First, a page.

Dr. Josephine van Zeben
Researcher in Law & Economics
In 2012, I earned my PhD in law and economics, with highest honors, from the University of Amsterdam.
My general research interest is in the regulation of complex societal problems, particularly those that involve several jurisdictions. One of my focal points has been the mitigation of climate change through emissions trading in the European Union.
In January 2013, I embarked on a new yearlong research project funded by the Niels Stensen Foundation, titled "A Polycentric Europe?". I am conducting this exciting project at the Vincent and Elinor Ostrom Workshop in Political Theory and Policy Analysis (Bloomington, Indiana, USA).
Aside from my work at the Workshop, I am also a visiting lecturer at the ETH (the Swiss Federal Institute of Technology) in Zurich, where I teach the foundations of Environmental Regulations to science and engineering students.
01/2013: Ostrom Workshop in Political Theory and Policy Analysis - Postdoctoral Researcher
09/2012: ETH Zurich - Visiting Lecturer (Environmental Regulation: Law & Policy)
08/2012-01/2013: University of Amsterdam - Postdoctoral Researcher
01-07/2012: Amsterdam Center for European Law and Governance, University of Amsterdam - Visiting Lecturer (European Law)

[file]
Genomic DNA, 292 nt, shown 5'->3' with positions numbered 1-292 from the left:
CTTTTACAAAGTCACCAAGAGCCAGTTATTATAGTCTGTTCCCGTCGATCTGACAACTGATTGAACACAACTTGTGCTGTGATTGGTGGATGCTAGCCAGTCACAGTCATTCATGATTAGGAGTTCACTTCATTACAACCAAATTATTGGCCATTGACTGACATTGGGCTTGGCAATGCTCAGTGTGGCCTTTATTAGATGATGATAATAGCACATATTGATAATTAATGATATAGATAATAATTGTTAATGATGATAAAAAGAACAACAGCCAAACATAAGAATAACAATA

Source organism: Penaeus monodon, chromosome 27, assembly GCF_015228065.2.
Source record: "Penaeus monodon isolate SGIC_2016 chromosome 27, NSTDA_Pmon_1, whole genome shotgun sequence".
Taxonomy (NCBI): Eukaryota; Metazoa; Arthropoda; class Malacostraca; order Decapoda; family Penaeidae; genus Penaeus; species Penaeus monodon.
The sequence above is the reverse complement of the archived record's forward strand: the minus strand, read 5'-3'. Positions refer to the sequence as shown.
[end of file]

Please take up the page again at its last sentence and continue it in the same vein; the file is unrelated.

2010/2011: New York University School of Law - Hauser Global Research Scholar
2008/2012: University of Amsterdam - Ph.D. Candidate
11 May 2012: Ph.D. Environmental Law & Economics (cum laude) - University of Amsterdam
20 June 2008: LL.M. European Private Law - University of Amsterdam
22 June 2006: LL.B. Scots Law - University of Edinburgh
28 May 2004: B.A. (Hons.) Social Sciences (minor Humanities) - University College Utrecht, University of Utrecht
- English - native
- Dutch - native
- Italian - fluent
- French - conversational
- German - conversational
My academic expertise focuses on the economic analysis of (European) law. My application of these skills to environmental policy provided me with important insights for business and industrial actors.
I am available for consulting requests on European (environmental) law and policy generally, and the European Union emissions trading scheme in particular.
Feel free to contact me via email, as provided under the 'contact' section.
A Polycentric Europe?
The research attempts to embrace, rather than simplify, the unprecedented complexity of modern economic, social and environmental problems by applying the framework of polycentrism to several policy areas within the European Union. Polycentricity describes a system of governance that encompasses many centers of decision-making, which are formally independent of each other. Despite this formal independence, these centers do interact with each other in a coherent and predictable manner through competitive relationships, and/or various contractual and cooperative undertakings. By acknowledging the possibility of overlapping jurisdictions, a polycentric governance model extends not only to the public actors, but also encompasses private and voluntary actors. Moreover, it enables us to consider overlapping realms of responsibility and functional capacity of different jurisdictions.